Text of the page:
18 Trichloroacetic Acid Combined with Jessner’s Chemical Peel Safety



10.1055/b-0040-177260

18 Trichloroacetic Acid Combined with Jessner’s Chemical Peel Safety

Erez Dayan and Rod J. Rohrich


Abstract


Trichloroacetic acid (TCA) is a versatile agent, efficacious in treating a spectrum of facial rhytids at varying concentrations. TCA is commonly used in a 30 to 35% concentration to achieve a medium-depth peel into the upper reticular dermis. The addition of Jessner’s solution prior to the TCA peel application leads to partial removal of the epidermis, allowing for deeper penetration of the TCA. This combination is beneficial, as lower concentrations of TCA can be used for the same depth of peel, minimizing complications such as scarring.




Key Points for Maximizing Chemical Peel Safety




  • The type of chemical peel selected is based on the depth of penetration required to effectively treat a given condition as well as the skin type and skin thickness. As such, chemical peels are frequently classified based on depth of penetration (superficial, medium, and deep) (▶ Table 18.1 ).



  • TCA is commonly used in a 30 to 35% concentration to achieve a medium-depth peel into the upper reticular dermis.



  • A number of factors other than the concentration of TCA contributes to the depth of peel obtained, such as skin preparation, pretreatment skin type, and method of application.






























Table 18.1 Types of chemical peels and depth of penetration


Depth of penetration


Peeling agent


Conditions


Superficial


Stratum corneum to papillary dermis (60 µm)




  • Alpha hydroxyl acids



  • Beta hydroxyl acids



  • Jessner solution




  • Mild photoaging



  • Mild acne scarring



  • Pigmentary disorders


Medium


Papillary dermis to upper reticular dermis (450 µm)




  • TCA 35–50%



  • TCA 35% + glycolic acid 70%



  • TCA 35% + Jessner’s solution




  • Mild-to-moderate photoaging



  • Actinic keratosis



  • Fine rhytids



  • Solar lentigines



  • Pigmentary disorders


Deep


Mid-reticular dermis to 600 µm




  • Baker-Gordon



  • TCA > 50%




  • Severe photoaging



  • Pigmentary disorders



  • Premalignant skin tumors



  • scars



18.1 Safety Considerations




  • A careful history and physical examination allows for the clinician to determine the patient’s candidacy (▶ Table 18.2 ).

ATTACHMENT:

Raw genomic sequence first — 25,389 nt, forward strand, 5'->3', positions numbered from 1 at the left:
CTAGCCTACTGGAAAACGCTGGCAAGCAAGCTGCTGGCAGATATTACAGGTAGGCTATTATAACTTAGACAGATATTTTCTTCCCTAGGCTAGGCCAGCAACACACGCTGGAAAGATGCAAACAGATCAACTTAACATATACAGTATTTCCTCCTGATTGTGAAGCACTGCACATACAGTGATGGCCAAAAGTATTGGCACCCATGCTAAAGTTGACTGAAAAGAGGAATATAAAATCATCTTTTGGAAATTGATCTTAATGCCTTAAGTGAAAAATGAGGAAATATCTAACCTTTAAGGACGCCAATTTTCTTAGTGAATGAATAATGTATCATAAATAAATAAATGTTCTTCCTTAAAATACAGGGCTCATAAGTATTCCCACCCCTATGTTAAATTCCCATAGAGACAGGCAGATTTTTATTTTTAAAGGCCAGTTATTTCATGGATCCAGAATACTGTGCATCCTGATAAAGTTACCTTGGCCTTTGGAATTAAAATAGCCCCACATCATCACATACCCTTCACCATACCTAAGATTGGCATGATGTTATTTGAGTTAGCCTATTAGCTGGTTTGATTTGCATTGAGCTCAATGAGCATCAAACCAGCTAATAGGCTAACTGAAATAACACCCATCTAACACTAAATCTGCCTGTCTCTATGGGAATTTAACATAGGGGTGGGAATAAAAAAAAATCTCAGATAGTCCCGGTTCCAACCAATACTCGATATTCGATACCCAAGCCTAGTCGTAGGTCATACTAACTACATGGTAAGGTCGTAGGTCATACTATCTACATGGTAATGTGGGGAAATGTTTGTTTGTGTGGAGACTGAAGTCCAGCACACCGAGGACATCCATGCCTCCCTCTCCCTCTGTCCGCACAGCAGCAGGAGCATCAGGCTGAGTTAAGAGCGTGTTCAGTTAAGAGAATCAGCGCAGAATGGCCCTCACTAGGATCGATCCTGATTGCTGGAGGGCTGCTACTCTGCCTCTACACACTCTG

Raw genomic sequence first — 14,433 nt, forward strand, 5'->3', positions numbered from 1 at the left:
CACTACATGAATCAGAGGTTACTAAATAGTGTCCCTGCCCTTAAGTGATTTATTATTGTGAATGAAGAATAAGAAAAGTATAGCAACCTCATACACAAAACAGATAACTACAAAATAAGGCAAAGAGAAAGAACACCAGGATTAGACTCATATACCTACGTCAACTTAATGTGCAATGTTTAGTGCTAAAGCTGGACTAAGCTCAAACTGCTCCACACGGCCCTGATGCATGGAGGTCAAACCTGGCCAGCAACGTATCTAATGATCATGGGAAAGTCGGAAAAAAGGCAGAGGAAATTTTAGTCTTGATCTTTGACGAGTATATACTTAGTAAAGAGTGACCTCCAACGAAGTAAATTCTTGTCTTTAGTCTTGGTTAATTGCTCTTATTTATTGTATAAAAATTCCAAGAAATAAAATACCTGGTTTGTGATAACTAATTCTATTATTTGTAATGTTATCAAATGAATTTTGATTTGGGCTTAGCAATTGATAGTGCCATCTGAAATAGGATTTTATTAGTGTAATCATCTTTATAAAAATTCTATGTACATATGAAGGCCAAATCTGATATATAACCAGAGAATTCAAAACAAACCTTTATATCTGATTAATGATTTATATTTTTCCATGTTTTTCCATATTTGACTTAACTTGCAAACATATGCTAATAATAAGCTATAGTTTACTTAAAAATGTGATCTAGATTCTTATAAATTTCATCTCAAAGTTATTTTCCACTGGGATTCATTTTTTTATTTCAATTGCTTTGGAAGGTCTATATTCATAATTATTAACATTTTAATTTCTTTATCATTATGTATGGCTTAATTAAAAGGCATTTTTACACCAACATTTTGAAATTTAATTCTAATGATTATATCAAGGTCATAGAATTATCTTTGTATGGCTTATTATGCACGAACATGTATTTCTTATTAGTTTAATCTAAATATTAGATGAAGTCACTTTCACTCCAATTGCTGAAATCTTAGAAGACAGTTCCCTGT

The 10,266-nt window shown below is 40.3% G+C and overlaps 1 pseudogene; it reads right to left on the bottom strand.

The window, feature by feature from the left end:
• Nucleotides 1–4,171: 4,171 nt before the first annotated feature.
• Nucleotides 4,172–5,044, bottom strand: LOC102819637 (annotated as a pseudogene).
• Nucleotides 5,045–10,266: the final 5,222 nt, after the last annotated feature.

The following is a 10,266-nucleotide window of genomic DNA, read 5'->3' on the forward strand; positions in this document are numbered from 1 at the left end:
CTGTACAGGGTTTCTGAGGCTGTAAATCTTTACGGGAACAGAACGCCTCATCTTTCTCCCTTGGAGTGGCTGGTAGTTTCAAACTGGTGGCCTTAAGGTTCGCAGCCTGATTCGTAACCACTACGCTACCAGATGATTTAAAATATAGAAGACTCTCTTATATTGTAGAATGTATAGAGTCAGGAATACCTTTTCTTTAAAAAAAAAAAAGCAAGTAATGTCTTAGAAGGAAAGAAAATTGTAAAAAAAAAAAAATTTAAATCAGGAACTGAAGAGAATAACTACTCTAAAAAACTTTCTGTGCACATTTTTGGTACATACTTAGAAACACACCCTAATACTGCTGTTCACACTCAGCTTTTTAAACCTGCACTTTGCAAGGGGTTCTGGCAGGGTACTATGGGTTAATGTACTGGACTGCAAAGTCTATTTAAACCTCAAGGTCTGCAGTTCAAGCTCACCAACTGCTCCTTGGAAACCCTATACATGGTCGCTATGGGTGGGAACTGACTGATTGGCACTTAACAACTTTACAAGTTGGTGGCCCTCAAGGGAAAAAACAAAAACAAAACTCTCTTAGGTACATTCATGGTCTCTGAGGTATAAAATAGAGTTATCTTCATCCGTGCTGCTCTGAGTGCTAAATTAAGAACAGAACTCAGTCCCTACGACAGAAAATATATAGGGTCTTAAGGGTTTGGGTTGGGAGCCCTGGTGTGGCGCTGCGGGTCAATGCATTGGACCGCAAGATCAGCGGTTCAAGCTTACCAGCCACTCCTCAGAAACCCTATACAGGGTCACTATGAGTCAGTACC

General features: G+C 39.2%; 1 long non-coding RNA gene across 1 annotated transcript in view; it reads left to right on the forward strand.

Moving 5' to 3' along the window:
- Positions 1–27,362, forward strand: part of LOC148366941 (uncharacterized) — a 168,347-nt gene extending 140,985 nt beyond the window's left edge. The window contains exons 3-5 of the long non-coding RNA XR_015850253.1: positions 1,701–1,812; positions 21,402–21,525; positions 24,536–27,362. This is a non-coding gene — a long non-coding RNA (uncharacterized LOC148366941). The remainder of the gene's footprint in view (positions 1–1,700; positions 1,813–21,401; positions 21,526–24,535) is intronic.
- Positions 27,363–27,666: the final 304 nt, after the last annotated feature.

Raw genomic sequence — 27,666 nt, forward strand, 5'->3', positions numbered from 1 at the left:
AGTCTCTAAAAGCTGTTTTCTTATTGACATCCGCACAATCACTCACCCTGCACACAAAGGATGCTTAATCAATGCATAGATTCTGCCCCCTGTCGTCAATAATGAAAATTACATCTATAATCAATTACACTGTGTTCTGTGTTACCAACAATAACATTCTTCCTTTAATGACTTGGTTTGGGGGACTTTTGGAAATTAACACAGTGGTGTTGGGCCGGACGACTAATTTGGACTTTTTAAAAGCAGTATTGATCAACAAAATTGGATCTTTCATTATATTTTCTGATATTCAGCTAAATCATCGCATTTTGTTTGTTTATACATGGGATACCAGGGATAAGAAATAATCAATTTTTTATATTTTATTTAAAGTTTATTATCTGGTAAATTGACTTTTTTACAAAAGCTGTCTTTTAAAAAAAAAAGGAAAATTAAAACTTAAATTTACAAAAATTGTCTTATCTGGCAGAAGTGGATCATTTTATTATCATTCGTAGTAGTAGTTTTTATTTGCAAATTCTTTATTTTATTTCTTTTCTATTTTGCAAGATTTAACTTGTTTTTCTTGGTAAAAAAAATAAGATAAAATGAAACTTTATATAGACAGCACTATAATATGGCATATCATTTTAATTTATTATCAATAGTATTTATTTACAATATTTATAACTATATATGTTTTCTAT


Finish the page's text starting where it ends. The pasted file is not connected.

• The senior author’s (R.J.R.) preference is to pretreat all patients for 4 to 6 weeks prior to chemical peeling. 1 , 2 This regimen includes topical tretinoin (0.05–0.1%), hydroquinone (2–4%), sunscreen, and alpha hydroxyl acid (4–10%). Pretreatment improves skin tolerance, regulates fibroblast and melanocyte function, improves dermal circulation, and allows for the treated skin to heal 3 to 4 days faster due to increased cellular division and new collagen formation. 1 , 3 , 4



  • Safety and consistency are prioritized to ensure optimal results. In the case of 35% TCA peel combined with Jessner’s solution, this begins with a set-up of four clearly labeled glasses ordered from left to right in the appropriate sequence of usage.



  • The glasses are filled by the operating surgeon with:




    1. 70% ethyl alcohol (cleanser).



    2. acetone (degreasing agent).



    3. Jessner’s solution (provides a uniform superficial exfoliation).



    4. 35% TCA acid solution. 1



  • The addition of Jessner’s solution prior to TCA peel application leads to partial removal of the epidermis, allowing for deeper penetration of the TCA. This combination is beneficial, as lower concentrations of TCA can be used for the same depth of peel, minimizing complications such as scarring. 4



  • All patients are given 24 hours of prophylactic antibiotics. Acyclovir is initiated 2 days prior to chemical peel and continued 5 days after the peel in patients with a prior history of herpetic lesions.



































Table 18.2 Indications and contraindications of chemical peel

Indications for chemical peel


Contraindications


Superficial or deep rhytids/photoaging


Isoretinoin therapy within the previous 6 months


Preneoplastic or neoplastic lesions (i.e., actinic keratosis and lentigines)


Absence of pilosebaceous units on the face


Underlying skin disease (i.e., acne)


Infection or open wounds (herpes, open acne cysts)


Pigmentary dyschromias


Medium or deep resurfacing procedure within 3–12 months*

 

Recent facial surgery involving undermining*

 

History of therapeutic radiation exposure

 

Fitzpatrick skin types IV, V, and VI*


*Relative contraindication

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Jul 18, 2020 | Posted by in Dermatology | Comments Off on 18 Trichloroacetic Acid Combined with Jessner’s Chemical Peel Safety
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